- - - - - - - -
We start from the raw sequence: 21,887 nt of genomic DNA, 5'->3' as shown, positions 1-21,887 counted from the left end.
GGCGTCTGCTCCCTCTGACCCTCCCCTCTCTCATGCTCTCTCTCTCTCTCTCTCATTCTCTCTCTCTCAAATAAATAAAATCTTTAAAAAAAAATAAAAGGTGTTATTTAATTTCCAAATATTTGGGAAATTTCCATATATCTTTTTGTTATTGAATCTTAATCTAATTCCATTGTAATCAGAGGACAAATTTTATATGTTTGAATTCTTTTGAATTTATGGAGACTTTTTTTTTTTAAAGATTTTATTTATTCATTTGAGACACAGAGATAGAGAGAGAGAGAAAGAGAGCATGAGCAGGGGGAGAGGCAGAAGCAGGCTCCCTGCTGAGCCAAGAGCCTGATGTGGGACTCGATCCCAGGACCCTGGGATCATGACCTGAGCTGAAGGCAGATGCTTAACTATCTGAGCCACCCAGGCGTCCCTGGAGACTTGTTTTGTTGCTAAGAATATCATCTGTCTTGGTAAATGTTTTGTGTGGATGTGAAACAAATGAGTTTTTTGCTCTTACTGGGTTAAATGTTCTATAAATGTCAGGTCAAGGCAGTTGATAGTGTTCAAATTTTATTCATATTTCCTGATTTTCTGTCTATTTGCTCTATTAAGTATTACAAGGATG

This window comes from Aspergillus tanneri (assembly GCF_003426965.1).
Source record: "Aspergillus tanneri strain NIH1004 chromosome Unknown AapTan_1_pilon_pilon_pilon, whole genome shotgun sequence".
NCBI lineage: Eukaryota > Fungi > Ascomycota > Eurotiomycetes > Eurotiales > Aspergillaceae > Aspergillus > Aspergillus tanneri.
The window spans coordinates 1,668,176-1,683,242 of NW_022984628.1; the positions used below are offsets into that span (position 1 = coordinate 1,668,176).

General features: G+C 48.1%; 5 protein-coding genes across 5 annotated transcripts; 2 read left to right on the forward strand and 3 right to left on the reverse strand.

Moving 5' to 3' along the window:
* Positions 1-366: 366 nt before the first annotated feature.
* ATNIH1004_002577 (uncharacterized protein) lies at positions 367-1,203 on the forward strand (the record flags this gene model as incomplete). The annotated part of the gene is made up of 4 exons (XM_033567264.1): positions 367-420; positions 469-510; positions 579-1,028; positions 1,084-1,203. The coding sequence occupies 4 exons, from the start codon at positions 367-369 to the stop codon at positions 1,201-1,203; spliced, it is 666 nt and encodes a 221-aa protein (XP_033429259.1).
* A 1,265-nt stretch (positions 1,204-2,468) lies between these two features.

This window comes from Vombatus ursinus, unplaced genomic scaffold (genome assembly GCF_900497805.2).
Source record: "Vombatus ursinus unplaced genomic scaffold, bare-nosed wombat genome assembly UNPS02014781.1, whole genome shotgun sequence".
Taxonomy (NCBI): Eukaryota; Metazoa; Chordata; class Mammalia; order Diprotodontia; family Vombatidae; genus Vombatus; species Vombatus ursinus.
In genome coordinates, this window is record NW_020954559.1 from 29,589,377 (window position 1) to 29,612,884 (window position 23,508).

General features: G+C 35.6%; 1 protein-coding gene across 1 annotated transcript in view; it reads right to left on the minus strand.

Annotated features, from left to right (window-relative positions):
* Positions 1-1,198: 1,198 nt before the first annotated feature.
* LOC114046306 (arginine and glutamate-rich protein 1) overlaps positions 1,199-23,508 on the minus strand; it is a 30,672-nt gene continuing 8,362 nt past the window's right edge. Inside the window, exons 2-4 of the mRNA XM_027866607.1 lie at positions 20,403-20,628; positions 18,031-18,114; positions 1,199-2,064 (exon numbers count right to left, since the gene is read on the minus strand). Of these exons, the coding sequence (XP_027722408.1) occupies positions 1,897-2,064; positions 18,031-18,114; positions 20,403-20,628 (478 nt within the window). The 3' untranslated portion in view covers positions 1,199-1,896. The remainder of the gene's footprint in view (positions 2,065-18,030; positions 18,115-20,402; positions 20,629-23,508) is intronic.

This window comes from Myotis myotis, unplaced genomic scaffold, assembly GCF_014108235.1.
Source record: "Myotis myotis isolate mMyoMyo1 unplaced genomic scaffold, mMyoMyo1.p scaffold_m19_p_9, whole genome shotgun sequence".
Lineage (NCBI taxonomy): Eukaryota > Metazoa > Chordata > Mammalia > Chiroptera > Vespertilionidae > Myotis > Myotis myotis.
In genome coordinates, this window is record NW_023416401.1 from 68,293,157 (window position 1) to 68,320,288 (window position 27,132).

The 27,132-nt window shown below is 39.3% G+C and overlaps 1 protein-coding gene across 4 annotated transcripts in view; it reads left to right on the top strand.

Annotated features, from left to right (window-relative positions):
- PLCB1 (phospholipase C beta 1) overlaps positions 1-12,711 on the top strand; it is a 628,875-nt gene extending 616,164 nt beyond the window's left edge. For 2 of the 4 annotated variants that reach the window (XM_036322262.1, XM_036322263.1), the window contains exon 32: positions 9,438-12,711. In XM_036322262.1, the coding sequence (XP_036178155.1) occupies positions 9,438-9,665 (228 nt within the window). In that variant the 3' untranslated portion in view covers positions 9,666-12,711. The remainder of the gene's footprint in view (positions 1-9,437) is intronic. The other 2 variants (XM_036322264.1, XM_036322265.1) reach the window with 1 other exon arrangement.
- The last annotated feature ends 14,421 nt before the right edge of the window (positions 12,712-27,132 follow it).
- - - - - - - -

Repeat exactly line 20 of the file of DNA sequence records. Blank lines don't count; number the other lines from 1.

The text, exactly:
This window comes from Myotis myotis, unplaced genomic scaffold, assembly GCF_014108235.1.